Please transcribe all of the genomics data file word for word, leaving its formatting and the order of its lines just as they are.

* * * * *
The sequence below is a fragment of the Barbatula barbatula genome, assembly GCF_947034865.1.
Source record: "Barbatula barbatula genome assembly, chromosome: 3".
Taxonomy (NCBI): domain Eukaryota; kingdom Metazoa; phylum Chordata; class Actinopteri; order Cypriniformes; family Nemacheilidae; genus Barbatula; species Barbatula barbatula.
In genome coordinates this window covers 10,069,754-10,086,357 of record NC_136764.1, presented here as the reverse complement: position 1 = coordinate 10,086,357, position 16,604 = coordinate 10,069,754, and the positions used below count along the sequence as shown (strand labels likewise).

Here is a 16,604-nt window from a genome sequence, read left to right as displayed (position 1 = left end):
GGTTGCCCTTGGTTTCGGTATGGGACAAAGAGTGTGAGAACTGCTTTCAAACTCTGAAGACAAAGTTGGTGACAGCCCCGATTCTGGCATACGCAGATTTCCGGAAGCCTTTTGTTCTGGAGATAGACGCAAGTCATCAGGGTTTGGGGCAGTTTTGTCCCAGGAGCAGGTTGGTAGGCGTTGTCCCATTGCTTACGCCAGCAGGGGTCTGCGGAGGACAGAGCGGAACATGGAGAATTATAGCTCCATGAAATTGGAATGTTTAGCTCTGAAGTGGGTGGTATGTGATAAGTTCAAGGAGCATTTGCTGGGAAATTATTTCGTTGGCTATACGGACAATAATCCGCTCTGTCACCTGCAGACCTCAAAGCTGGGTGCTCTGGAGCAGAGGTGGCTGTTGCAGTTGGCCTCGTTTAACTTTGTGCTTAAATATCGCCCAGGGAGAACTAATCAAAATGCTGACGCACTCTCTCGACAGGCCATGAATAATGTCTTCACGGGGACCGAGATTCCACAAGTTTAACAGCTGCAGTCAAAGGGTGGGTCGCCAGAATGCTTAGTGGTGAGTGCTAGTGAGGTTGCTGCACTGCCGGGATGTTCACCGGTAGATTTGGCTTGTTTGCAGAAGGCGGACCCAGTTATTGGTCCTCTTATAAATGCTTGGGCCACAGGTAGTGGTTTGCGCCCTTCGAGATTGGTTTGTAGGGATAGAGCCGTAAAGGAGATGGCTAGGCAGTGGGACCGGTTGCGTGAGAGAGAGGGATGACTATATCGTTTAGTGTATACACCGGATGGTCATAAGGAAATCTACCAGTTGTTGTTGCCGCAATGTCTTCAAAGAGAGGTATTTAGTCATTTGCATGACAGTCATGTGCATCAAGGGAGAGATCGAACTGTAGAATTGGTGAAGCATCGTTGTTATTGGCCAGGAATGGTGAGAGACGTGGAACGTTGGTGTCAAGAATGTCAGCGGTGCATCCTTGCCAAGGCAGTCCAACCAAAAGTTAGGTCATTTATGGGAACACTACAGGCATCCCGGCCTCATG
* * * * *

The sequence below is a fragment of the Barbatula barbatula genome, assembly GCF_947034865.1.
Source record: "Barbatula barbatula genome assembly, chromosome: 3".
Taxonomy (NCBI): domain Eukaryota; kingdom Metazoa; phylum Chordata; class Actinopteri; order Cypriniformes; family Nemacheilidae; genus Barbatula; species Barbatula barbatula.
In genome coordinates this window covers 10,069,754-10,086,357 of record NC_136764.1, presented here as the reverse complement: position 1 = coordinate 10,086,357, position 16,604 = coordinate 10,069,754, and the positions used below count along the sequence as shown (strand labels likewise).

Here is a 16,604-nt window from a genome sequence, read left to right as displayed (position 1 = left end):
GGTTGCCCTTGGTTTCGGTATGGGACAAAGAGTGTGAGAACTGCTTTCAAACTCTGAAGACAAAGTTGGTGACAGCCCCGATTCTGGCATACGCAGATTTCCGGAAGCCTTTTGTTCTGGAGATAGACGCAAGTCATCAGGGTTTGGGGCAGTTTTGTCCCAGGAGCAGGTTGGTAGGCGTTGTCCCATTGCTTACGCCAGCAGGGGTCTGCGGAGGACAGAGCGGAACATGGAGAATTATAGCTCCATGAAATTGGAATGTTTAGCTCTGAAGTGGGTGGTATGTGATAAGTTCAAGGAGCATTTGCTGGGAAATTATTTCGTTGGCTATACGGACAATAATCCGCTCTGTCACCTGCAGACCTCAAAGCTGGGTGCTCTGGAGCAGAGGTGGCTGTTGCAGTTGGCCTCGTTTAACTTTGTGCTTAAATATCGCCCAGGGAGAACTAATCAAAATGCTGACGCACTCTCTCGACAGGCCATGAATAATGTCTTCACGGGGACCGAGATTCCACAAGTTTAACAGCTGCAGTCAAAGGGTGGGTCGCCAGAATGCTTAGTGGTGAGTGCTAGTGAGGTTGCTGCACTGCCGGGATGTTCACCGGTAGATTTGGCTTGTTTGCAGAAGGCGGACCCAGTTATTGGTCCTCTTATAAATGCTTGGGCCACAGGTAGTGGTTTGCGCCCTTCGAGATTGGTTTGTAGGGATAGAGCCGTAAAGGAGATGGCTAGGCAGTGGGACCGGTTGCGTGAGAGAGAGGGATGACTATATCGTTTAGTGTATACACCGGATGGTCATAAGGAAATCTACCAGTTGTTGTTGCCGCAATGTCTTCAAAGAGAGGTATTTAGTCATTTGCATGACAGTCATGTGCATCAAGGGAGAGATCGAACTGTAGAATTGGTGAAGCATCGTTGTTATTGGCCAGGAATGGTGAGAGACGTGGAACGTTGGTGTCAAGAATGTCAGCGGTGCATCCTTGCCAAGGCAGTCCAACCAAAAGTTAGGTCATTTATGGGAACACTACAGGCATCCCGGCCTCATG